Bison vs. Guinness Stout Day Challenge

In honor of International Stout Day, Bison Brewing decided to recruit six lucky bloggers to take the “Bison vs. Guinness #StoutDay Challenge.” I am honored to say that I am one of those lucky bloggers. From the print-out Bison included with my beer mail:

Stylistically, our Chocolate Stout falls into the Dry Stout, or Irish Dry Stout category. As far as stouts go, the dry stout falls on the lowest end of the alcohol spectrum. These beers are very dark, roasty, bitter, medium-bodied and dry. The most famous example of this style is the Guinness Draught stout.

The rules were simple: taste, review, and rate both samples blind, and then post my personal results before November 3rd.  While it was pretty obvious from the beginning which beer was which, I cleared my palate and left my senses open to every possibility in the name of fairness.  So, to celebrate the first International Stout Day, here are my results!  (More comparison pictures at the end)

Beer #1 Appearance:  The first beer was extremely dark, an ebony black too thick to allow even the faintest hints of ruby highlights to shine through in the light like many other dark beers.  It was visibly thicker than Beer #2.  It built a frothy fawn colored head just over two-fingers thick that fell slowly into a thin quilt that covered the liquid for the duration of the drink.

Beer #2 Appearance: The second beer was a rich coffee brown with mahogany highlights. Minuscule layers of tiny bubbles were visible along the inside of the glass, and it was visibly thinner than Beer #1. Initially, it began with a half-finger-thick head that built upon itself in cascading layers, eventually reaching just over a finger thick. The beige-colored foam was extremely soft and creamy, leaving thick trails of lacing along the glass and retaining a good amount of thickness throughout the drink.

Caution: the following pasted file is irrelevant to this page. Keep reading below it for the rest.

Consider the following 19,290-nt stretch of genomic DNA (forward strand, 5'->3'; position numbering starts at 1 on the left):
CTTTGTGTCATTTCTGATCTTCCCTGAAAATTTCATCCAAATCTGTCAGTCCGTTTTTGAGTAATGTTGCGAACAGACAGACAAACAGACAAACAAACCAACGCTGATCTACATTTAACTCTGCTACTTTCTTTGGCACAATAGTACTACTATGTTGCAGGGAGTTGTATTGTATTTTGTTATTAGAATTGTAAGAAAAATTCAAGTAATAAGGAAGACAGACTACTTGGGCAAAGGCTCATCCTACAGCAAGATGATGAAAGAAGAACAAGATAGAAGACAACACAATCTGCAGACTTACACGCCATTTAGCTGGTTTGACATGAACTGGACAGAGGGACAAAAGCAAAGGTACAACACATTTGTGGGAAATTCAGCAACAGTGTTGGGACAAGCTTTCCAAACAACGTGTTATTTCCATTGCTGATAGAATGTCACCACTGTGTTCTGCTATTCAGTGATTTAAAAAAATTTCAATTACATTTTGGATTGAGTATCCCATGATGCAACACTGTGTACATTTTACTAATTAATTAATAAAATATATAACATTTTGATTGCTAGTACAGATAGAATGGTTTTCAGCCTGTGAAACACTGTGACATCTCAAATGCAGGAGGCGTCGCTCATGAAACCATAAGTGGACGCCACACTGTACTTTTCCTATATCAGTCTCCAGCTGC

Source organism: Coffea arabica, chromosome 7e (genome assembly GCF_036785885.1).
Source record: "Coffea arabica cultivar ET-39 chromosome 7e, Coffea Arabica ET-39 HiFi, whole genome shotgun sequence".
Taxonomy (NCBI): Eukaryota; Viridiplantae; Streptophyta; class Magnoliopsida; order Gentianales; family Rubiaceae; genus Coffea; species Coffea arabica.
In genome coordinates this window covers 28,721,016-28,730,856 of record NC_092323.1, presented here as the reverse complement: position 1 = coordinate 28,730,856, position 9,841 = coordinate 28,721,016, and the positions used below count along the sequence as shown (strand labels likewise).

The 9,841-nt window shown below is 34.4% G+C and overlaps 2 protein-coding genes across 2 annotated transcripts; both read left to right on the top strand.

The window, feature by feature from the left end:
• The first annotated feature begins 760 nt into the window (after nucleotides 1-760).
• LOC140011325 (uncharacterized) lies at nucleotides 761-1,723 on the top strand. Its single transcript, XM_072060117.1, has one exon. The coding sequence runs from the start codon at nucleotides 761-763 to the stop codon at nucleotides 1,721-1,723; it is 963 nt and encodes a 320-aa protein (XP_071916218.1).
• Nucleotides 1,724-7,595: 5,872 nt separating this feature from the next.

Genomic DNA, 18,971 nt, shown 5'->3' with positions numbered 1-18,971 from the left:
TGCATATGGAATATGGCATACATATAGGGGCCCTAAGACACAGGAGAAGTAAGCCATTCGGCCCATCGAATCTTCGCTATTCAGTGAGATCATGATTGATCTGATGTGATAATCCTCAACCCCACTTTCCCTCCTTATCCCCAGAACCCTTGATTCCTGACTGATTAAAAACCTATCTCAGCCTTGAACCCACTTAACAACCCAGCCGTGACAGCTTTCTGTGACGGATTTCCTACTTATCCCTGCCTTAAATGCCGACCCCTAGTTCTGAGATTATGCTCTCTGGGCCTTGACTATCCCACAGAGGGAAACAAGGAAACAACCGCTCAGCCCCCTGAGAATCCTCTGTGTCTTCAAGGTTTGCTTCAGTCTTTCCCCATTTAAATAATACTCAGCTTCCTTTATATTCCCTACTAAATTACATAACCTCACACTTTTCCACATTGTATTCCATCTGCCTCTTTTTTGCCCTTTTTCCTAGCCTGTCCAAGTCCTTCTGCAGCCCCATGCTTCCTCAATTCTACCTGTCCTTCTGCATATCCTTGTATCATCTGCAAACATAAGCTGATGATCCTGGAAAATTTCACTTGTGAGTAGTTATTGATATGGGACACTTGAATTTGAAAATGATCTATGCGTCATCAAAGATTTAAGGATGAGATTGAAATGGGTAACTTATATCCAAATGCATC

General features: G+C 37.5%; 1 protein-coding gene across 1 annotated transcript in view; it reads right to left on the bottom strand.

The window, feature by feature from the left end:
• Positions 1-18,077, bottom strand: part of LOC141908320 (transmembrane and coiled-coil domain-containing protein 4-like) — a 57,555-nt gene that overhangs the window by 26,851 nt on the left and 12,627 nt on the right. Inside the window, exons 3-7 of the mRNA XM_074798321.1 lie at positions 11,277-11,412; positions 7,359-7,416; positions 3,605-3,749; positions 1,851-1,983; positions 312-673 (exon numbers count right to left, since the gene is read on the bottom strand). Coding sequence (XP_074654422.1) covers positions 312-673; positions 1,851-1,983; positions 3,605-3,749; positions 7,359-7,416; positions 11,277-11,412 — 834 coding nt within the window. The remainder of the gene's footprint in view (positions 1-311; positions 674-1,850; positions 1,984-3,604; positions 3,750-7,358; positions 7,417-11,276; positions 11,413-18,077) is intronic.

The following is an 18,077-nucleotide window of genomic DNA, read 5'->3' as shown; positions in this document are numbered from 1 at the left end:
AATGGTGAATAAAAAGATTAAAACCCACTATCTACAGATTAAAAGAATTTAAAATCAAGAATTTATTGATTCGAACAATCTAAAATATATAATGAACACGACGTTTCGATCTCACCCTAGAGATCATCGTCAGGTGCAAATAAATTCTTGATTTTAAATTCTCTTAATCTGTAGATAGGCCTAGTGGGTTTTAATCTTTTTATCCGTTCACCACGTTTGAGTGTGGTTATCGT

Beer #1 Smell: The first beer carried a lovely, robust nose that didn’t overpower, but hinted at the thickness within. It began with rich, bittersweet chocolate, quite a bit of roasted ground coffee akin to espresso, toasted grains and smoked malts, with notes of toffee, brown sugar, and the smallest hint of something dark and fruity, perhaps dates or figs.

Beer #2 Smell:  The second beer held a very thin, weak nose, that seemed almost tinny in execution.  There was a little bit of coffee and some toasted malts hidden in a wet, nutty oatmeal right up front, with a very subtle sweetness mixed into light chocolate notes in the background and a faint cover of mild damp earthy hops.